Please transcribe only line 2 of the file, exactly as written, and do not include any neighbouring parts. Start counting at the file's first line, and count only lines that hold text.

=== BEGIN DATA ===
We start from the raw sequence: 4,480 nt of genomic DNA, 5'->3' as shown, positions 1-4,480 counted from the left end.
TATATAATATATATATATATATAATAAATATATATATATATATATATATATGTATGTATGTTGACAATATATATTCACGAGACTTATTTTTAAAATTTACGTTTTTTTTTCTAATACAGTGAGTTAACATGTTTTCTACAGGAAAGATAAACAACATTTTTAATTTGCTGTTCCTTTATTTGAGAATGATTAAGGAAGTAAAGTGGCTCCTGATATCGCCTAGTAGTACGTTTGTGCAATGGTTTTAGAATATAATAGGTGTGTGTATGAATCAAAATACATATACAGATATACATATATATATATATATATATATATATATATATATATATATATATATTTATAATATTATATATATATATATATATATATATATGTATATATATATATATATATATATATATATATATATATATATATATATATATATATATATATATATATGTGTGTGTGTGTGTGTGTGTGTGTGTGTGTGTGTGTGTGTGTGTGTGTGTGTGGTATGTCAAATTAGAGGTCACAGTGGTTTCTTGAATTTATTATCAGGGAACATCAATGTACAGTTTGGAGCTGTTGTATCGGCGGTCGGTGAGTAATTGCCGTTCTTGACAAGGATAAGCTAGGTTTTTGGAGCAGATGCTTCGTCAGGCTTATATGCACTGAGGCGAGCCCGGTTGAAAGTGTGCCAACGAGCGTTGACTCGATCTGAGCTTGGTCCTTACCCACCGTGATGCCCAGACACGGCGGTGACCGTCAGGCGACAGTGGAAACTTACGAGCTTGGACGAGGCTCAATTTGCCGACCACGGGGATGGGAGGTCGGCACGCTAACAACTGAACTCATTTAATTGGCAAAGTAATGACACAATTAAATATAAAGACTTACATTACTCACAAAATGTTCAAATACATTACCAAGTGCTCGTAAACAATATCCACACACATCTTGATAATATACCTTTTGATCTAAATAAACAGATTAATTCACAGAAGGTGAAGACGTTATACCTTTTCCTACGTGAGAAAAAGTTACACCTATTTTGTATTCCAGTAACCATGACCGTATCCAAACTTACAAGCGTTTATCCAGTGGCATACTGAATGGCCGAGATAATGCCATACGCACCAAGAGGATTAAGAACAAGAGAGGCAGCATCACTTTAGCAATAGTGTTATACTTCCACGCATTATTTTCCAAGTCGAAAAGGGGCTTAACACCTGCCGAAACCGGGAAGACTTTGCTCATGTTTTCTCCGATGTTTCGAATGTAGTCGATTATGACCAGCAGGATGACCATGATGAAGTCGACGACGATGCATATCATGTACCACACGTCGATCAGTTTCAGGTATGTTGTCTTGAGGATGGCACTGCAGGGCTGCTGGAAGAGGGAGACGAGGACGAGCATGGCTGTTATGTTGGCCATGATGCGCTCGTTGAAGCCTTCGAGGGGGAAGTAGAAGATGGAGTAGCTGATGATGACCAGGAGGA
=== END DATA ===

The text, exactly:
TATATAATATATATATATATATAATAAATATATATATATATATATATATATGTATGTATGTTGACAATATATATTCACGAGACTTATTTTTAAAATTTACGTTTTTTTTTCTAATACAGTGAGTTAACATGTTTTCTACAGGAAAGATAAACAACATTTTTAATTTGCTGTTCCTTTATTTGAGAATGATTAAGGAAGTAAAGTGGCTCCTGATATCGCCTAGTAGTACGTTTGTGCAATGGTTTTAGAATATAATAGGTGTGTGTATGAATCAAAATACATATACAGATATACATATATATATATATATATATATATATATATATATATATATATATATTTATAATATTATATATATATATATATATATATATATGTATATATATATATATATATATATATATATATATATATATATATATATATATATATATATATATATATGTGTGTGTGTGTGTGTGTGTGTGTGTGTGTGTGTGTGTGTGTGTGTGTGTGTGGTATGTCAAATTAGAGGTCACAGTGGTTTCTTGAATTTATTATCAGGGAACATCAATGTACAGTTTGGAGCTGTTGTATCGGCGGTCGGTGAGTAATTGCCGTTCTTGACAAGGATAAGCTAGGTTTTTGGAGCAGATGCTTCGTCAGGCTTATATGCACTGAGGCGAGCCCGGTTGAAAGTGTGCCAACGAGCGTTGACTCGATCTGAGCTTGGTCCTTACCCACCGTGATGCCCAGACACGGCGGTGACCGTCAGGCGACAGTGGAAACTTACGAGCTTGGACGAGGCTCAATTTGCCGACCACGGGGATGGGAGGTCGGCACGCTAACAACTGAACTCATTTAATTGGCAAAGTAATGACACAATTAAATATAAAGACTTACATTACTCACAAAATGTTCAAATACATTACCAAGTGCTCGTAAACAATATCCACACACATCTTGATAATATACCTTTTGATCTAAATAAACAGATTAATTCACAGAAGGTGAAGACGTTATACCTTTTCCTACGTGAGAAAAAGTTACACCTATTTTGTATTCCAGTAACCATGACCGTATCCAAACTTACAAGCGTTTATCCAGTGGCATACTGAATGGCCGAGATAATGCCATACGCACCAAGAGGATTAAGAACAAGAGAGGCAGCATCACTTTAGCAATAGTGTTATACTTCCACGCATTATTTTCCAAGTCGAAAAGGGGCTTAACACCTGCCGAAACCGGGAAGACTTTGCTCATGTTTTCTCCGATGTTTCGAATGTAGTCGATTATGACCAGCAGGATGACCATGATGAAGTCGACGACGATGCATATCATGTACCACACGTCGATCAGTTTCAGGTATGTTGTCTTGAGGATGGCACTGCAGGGCTGCTGGAAGAGGGAGACGAGGACGAGCATGGCTGTTATGTTGGCCATGATGCGCTCGTTGAAGCCTTCGAGGGGGAAGTAGAAGATGGAGTAGCTGATGATGACCAGGAGGA